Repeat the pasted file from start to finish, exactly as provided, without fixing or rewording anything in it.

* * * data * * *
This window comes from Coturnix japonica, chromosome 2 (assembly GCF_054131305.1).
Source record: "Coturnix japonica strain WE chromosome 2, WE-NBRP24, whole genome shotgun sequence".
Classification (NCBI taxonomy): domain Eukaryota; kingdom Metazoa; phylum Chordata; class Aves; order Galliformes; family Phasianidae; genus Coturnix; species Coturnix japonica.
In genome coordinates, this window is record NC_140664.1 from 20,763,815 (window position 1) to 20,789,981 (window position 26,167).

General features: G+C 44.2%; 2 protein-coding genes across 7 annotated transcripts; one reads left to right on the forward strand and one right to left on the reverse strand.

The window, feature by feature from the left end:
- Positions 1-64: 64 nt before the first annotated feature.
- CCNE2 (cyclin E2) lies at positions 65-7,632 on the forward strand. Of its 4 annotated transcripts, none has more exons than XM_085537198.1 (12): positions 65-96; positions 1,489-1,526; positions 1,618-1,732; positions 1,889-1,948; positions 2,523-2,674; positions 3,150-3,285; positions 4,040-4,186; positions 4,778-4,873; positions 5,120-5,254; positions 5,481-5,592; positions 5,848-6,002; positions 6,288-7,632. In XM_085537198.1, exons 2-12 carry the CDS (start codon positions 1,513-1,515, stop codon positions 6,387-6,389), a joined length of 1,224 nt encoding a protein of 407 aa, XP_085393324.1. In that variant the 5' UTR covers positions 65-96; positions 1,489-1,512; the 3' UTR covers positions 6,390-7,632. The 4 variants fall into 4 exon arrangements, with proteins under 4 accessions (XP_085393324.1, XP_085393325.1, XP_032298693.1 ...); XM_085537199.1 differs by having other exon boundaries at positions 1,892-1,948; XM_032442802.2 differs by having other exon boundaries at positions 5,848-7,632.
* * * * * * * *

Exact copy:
This window comes from Coturnix japonica, chromosome 2 (assembly GCF_054131305.1).
Source record: "Coturnix japonica strain WE chromosome 2, WE-NBRP24, whole genome shotgun sequence".
Classification (NCBI taxonomy): domain Eukaryota; kingdom Metazoa; phylum Chordata; class Aves; order Galliformes; family Phasianidae; genus Coturnix; species Coturnix japonica.
In genome coordinates, this window is record NC_140664.1 from 20,763,815 (window position 1) to 20,789,981 (window position 26,167).

General features: G+C 44.2%; 2 protein-coding genes across 7 annotated transcripts; one reads left to right on the forward strand and one right to left on the reverse strand.

The window, feature by feature from the left end:
- Positions 1-64: 64 nt before the first annotated feature.
- CCNE2 (cyclin E2) lies at positions 65-7,632 on the forward strand. Of its 4 annotated transcripts, none has more exons than XM_085537198.1 (12): positions 65-96; positions 1,489-1,526; positions 1,618-1,732; positions 1,889-1,948; positions 2,523-2,674; positions 3,150-3,285; positions 4,040-4,186; positions 4,778-4,873; positions 5,120-5,254; positions 5,481-5,592; positions 5,848-6,002; positions 6,288-7,632. In XM_085537198.1, exons 2-12 carry the CDS (start codon positions 1,513-1,515, stop codon positions 6,387-6,389), a joined length of 1,224 nt encoding a protein of 407 aa, XP_085393324.1. In that variant the 5' UTR covers positions 65-96; positions 1,489-1,512; the 3' UTR covers positions 6,390-7,632. The 4 variants fall into 4 exon arrangements, with proteins under 4 accessions (XP_085393324.1, XP_085393325.1, XP_032298693.1 ...); XM_085537199.1 differs by having other exon boundaries at positions 1,892-1,948; XM_032442802.2 differs by having other exon boundaries at positions 5,848-7,632.